Our Top Priority

Racial Equity

The priority of the All Hands Raised Partnership established in 2011 remains—racial equity. From early childhood work to our focus on college and careers, we are committed to improving outdated systems that have perpetuated inequities for decades. Young people of color make up nearly half of all youth in Multnomah County, but their outcomes consistently lag behind their white counterparts along the entire cradle to career continuum.

One of the ways the Partnership ensures this priority is sustained across all of the work is by convening (in partnership with the Coalition of Communities of Color) a System Leadership Group. Comprised of partner superintendents and leaders of culturally specific/responsive non-profits, this group is solely focused on ensuring racial equity is prioritized in every area of the Partnership to ensure outcomes improve for our children of color. This body has played a key role in ensuring our community is making progress, including:

  • School boards in each of our seven partner school districts passed equity policies to ensure that racial equity remains a top priority, even through changes in leadership.
  • Since this community-wide and inspired partnership kicked off in 2011, high school graduation rates have risen by 12.3 percentage points with an acceleration of progress for students of color: a 17.4 point increase for Latino, a 16.6 point increase for American Indian/Alaskan Native and an 11.5 point increase for Black/African American students.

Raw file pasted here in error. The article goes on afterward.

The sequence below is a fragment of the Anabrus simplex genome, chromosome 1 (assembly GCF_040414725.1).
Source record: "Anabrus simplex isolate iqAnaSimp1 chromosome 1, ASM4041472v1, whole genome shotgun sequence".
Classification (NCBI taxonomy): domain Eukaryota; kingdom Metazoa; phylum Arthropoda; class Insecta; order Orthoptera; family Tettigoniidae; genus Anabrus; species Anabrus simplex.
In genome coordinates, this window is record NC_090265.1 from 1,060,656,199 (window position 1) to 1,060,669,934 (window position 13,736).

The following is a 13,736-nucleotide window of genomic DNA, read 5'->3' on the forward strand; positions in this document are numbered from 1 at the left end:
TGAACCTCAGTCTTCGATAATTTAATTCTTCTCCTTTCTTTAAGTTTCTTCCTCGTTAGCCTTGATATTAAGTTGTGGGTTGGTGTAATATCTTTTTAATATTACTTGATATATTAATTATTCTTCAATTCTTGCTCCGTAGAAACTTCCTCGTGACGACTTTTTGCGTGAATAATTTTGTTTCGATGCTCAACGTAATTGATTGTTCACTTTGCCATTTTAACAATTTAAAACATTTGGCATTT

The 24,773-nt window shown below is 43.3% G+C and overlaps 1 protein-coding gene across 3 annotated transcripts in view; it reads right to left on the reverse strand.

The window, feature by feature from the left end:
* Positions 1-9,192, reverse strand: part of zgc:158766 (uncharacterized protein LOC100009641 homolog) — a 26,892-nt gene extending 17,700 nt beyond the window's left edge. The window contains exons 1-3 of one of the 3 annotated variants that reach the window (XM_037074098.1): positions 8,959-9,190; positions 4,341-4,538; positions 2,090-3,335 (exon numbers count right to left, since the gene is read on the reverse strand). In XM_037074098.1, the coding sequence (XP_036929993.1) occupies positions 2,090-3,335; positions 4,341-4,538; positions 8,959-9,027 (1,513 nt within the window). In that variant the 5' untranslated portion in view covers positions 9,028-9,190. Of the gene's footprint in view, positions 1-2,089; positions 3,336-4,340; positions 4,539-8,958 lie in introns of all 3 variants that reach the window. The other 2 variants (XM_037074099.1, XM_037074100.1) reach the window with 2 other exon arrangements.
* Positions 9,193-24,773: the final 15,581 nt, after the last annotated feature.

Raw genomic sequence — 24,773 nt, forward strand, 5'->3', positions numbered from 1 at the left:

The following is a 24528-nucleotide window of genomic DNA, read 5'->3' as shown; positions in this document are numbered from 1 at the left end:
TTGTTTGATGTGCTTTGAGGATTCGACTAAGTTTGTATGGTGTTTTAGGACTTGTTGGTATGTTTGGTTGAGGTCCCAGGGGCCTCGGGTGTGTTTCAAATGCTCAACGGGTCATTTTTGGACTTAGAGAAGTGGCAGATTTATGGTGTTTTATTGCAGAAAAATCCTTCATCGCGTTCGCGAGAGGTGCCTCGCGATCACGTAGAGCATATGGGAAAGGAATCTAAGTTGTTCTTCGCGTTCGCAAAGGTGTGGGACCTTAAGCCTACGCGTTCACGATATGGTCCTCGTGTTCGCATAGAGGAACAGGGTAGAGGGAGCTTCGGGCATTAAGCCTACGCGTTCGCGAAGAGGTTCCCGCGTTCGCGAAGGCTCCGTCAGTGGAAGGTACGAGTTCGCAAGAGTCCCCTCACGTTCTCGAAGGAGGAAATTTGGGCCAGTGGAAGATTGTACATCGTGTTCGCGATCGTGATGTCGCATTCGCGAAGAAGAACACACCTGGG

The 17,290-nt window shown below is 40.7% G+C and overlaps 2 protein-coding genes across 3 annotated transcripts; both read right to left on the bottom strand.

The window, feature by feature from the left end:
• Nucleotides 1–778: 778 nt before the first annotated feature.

• Over one year’s time, two community school site teams (where All Hands Raised provides facilitation and technical assistance) experienced significant reductions in their discipline referrals: a 21.6 percentage point decrease in total referrals given to students of color at one partner elementary school and a 7.8 percentage decrease at one partner middle school.

We still have much work to do.

The evidence is clear in the data we collect: 4 in 10 Pacific Islander students are chronically absent from kindergarten; three-quarters of American Indian/Alaska Native students do not meet third grade reading standards; 81 percent of Black/African American students do not meet eighth grade math standards; and among Latino students who graduate from local high schools, 82 percent do not go on to complete a college degree or certificate.

We must stay focused on the voices and experiences of those who are most impacted by historical and current inequities and injustice. The fact remains, if we continue to fail kids of color, the social and economic consequences for our community are dire. This is unacceptable.

Being a part of this work means not only sharing this value, but standing up for it and taking action in our community.